As Raymond Chen pointed out last year (, there is a potential integer overflow when calling operator::new. The C++ compiler in Visual Studio 2005 automatically generates defensive code to mitigate this potential vulnerability.


Code like this:


class CFoo {


      CFoo() {m_p = NULL;}


      void *m_p;



void *func(size_t count) {

      if (!count) return NULL;

      return new CFoo[count];



When compiled with VS2005, yields output like this:


; _count$ = esi


; 14   :    if (!count) return NULL;


  00000     85 f6       test esi, esi

  00002     74 36       je   SHORT $LN4@func


; 15   :    return new CFoo[count];


  00004     33 c9       xor  ecx, ecx

  00006     8b c6       mov  eax, esi

  00008     ba 04 00 00 00    mov  edx, 4

  0000d     f7 e2       mul  edx

  0000f     0f 90 c1    seto cl

  00012     f7 d9       neg  ecx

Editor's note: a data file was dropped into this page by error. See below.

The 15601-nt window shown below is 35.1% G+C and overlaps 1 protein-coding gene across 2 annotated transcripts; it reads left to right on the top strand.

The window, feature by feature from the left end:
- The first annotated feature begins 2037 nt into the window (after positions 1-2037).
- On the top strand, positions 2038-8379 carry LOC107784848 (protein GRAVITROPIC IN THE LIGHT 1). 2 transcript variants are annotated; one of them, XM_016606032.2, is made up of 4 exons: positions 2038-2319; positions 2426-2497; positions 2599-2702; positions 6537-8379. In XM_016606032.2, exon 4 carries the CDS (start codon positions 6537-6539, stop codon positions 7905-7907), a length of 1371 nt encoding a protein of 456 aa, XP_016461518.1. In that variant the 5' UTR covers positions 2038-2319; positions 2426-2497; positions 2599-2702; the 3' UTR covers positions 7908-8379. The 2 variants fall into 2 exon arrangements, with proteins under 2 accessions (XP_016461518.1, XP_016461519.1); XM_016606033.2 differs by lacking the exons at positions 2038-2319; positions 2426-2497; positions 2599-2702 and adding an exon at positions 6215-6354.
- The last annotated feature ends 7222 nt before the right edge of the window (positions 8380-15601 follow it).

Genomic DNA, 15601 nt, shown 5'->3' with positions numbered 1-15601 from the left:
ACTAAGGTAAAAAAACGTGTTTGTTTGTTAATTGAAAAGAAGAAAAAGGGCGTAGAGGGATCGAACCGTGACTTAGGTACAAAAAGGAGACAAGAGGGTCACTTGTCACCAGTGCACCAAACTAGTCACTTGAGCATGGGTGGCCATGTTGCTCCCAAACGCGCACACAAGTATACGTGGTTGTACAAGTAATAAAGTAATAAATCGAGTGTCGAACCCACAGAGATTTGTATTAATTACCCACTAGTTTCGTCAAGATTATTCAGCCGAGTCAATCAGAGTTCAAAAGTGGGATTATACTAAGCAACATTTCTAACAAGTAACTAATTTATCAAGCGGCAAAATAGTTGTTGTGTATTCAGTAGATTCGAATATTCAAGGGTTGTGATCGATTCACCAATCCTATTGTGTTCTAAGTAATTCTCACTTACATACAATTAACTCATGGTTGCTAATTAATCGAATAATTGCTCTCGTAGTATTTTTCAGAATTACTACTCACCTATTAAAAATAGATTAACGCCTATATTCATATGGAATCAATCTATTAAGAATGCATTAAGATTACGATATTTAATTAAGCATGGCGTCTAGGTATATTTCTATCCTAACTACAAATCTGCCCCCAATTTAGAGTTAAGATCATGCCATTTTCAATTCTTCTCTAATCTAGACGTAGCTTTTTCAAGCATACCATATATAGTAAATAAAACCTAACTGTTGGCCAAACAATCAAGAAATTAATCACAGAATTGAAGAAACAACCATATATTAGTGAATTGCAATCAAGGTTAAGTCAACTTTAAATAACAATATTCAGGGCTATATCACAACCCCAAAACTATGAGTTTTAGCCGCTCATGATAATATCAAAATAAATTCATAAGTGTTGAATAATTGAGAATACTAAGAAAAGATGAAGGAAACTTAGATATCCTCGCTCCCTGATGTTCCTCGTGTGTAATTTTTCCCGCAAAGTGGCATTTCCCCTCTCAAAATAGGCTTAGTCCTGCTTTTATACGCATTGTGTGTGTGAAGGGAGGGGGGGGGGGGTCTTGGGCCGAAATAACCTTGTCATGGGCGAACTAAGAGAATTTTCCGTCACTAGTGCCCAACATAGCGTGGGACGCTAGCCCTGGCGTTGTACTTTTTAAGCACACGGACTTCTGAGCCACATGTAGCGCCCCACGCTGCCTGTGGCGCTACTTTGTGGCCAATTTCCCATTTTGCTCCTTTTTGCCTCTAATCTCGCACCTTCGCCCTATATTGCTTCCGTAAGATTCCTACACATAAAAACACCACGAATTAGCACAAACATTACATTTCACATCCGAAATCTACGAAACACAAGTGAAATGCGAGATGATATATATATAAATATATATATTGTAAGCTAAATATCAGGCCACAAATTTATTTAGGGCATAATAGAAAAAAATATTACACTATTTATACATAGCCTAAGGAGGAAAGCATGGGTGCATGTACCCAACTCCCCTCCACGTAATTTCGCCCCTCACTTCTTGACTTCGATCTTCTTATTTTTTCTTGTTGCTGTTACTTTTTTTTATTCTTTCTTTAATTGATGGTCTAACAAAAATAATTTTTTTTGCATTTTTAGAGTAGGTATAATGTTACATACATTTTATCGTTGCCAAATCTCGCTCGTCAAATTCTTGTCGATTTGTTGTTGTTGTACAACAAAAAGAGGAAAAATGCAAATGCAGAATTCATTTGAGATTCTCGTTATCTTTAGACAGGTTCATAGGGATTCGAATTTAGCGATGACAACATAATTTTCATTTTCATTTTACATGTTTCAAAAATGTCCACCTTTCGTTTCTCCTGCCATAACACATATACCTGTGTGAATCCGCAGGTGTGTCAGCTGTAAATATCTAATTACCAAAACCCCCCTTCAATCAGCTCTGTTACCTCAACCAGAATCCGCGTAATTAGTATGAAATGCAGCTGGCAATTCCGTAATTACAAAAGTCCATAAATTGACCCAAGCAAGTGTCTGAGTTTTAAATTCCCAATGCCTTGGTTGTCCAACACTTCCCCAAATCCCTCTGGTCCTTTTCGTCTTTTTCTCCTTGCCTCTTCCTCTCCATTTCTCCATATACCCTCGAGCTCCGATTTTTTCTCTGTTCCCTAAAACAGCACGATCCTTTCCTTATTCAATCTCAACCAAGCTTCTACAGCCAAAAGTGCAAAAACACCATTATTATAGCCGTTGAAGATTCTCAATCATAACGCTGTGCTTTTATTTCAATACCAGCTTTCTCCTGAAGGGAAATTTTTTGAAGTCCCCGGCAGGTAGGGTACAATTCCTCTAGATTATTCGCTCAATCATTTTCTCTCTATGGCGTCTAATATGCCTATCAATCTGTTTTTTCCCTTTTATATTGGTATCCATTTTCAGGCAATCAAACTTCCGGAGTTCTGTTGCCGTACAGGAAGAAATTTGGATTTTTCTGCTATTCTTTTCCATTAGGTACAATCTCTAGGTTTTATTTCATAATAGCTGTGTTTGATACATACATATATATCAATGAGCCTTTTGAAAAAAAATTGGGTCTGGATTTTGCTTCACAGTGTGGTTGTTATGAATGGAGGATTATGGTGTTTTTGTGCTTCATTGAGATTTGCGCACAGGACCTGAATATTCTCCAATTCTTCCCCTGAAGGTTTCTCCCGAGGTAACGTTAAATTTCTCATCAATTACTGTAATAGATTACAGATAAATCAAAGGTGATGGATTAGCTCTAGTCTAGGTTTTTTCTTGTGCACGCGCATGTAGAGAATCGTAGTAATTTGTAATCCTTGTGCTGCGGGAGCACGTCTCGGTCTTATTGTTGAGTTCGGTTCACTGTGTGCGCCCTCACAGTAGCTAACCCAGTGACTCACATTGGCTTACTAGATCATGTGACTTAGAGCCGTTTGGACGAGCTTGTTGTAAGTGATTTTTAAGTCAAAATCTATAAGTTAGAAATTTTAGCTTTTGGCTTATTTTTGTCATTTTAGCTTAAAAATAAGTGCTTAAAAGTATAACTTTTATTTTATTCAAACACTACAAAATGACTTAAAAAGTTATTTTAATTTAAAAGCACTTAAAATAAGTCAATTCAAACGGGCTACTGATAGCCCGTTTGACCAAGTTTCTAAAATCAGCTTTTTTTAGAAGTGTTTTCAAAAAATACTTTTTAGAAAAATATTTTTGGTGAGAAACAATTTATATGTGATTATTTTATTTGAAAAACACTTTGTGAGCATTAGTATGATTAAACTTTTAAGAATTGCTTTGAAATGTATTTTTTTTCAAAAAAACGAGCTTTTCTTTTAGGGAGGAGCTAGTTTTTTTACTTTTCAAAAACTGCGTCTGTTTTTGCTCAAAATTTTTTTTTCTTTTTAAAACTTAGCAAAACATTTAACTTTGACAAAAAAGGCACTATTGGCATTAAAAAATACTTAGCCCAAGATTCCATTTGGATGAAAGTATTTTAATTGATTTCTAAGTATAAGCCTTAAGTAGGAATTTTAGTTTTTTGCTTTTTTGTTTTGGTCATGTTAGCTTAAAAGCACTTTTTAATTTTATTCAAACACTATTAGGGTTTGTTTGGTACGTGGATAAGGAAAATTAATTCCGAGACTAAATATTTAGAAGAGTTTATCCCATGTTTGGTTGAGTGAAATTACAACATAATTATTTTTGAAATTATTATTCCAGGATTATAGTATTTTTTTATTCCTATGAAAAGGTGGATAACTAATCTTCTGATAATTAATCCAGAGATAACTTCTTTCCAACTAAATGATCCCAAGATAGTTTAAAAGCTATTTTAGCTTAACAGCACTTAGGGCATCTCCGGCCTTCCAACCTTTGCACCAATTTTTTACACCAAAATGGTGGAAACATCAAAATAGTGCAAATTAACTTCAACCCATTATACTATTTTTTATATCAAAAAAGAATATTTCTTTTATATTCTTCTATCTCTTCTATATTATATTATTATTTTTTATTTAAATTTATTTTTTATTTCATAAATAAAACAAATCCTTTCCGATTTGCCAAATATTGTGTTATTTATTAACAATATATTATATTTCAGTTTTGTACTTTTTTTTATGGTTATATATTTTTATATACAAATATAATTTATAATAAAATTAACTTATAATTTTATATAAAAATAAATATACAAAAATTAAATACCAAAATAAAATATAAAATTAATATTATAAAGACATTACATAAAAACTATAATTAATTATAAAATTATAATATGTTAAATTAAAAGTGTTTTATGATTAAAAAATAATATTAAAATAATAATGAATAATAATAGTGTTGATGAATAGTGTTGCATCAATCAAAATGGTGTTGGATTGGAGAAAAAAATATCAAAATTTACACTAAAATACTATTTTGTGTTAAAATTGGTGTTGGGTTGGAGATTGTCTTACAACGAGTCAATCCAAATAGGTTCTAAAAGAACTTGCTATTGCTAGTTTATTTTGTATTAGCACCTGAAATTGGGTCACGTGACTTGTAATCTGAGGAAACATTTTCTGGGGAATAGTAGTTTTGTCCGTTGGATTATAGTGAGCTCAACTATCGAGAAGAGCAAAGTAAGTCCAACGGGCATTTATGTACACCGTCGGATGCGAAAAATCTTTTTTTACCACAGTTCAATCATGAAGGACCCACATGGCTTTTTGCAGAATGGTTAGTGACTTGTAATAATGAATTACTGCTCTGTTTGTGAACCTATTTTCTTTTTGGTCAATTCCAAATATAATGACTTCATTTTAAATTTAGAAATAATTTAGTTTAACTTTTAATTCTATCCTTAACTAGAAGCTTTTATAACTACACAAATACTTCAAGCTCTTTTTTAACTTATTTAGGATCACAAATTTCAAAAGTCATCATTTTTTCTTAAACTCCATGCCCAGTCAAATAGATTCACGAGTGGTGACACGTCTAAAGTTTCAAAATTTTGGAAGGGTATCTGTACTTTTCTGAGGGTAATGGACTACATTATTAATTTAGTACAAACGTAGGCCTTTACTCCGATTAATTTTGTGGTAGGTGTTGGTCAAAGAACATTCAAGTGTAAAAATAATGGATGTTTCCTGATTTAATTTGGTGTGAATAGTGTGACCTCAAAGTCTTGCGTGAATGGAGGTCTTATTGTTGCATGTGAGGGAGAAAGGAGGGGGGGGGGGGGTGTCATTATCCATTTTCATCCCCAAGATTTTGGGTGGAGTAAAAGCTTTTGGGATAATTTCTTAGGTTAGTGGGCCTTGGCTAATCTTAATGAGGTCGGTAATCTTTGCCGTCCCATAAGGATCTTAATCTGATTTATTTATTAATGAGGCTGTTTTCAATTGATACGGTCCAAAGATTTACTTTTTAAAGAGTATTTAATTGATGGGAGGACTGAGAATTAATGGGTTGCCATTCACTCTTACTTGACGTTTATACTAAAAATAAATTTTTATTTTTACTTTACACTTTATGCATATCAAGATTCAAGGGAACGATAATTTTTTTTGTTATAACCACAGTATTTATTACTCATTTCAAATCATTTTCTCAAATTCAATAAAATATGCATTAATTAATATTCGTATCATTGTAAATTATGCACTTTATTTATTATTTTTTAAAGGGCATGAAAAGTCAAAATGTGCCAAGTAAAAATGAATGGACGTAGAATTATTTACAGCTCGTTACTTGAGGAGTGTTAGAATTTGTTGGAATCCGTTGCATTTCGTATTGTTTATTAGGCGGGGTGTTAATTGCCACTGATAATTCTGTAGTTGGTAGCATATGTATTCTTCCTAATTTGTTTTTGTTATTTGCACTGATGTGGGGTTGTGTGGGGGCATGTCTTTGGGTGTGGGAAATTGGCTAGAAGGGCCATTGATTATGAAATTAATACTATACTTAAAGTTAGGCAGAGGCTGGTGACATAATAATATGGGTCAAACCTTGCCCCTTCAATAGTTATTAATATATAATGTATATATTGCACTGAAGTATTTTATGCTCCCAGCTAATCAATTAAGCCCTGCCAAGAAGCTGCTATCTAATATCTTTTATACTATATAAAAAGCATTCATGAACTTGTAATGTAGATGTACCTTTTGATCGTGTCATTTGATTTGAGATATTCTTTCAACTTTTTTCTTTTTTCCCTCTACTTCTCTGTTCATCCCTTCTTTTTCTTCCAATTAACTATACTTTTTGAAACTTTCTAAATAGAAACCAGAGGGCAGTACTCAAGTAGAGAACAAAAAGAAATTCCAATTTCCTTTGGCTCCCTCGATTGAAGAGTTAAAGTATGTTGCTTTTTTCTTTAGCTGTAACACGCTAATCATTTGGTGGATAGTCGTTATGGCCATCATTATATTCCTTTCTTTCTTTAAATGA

00014     0b c8       or   ecx, eax

  00016     51          push ecx

  00017     e8 00 00 00 00    call ??2@YAPAXI@Z     ; operator new


As you can see (assuming you can read assembly code!) the multiply occurs (mul edx) and then the CL register is set or not set depending on the value if the overflow flag. Now here’s the funky part, ECX will end up being 0x00000000 or 0xFFFFFFFF, and because of the next operation (or ecx) the ECX register will either be 0xFFFFFFFF or the value held in EAX, which is result of the initial multiply. This is then passed to operator::new which will fail in the face of 2^N-1 by returning NULL or throwing an exception.


It’s better to fail, and potentially crash the application, than have an integer overflow that may lead to code execution.


Of course, the correct solution is get the code right in the first place by performing good arithmetic hygiene, and in this case, restrict the maximum number of objects you’ll create:


void *func(size_t count) {

      if (!count || count > MAX_FOO_ALLOWED) return NULL;

      return new CFoo[count];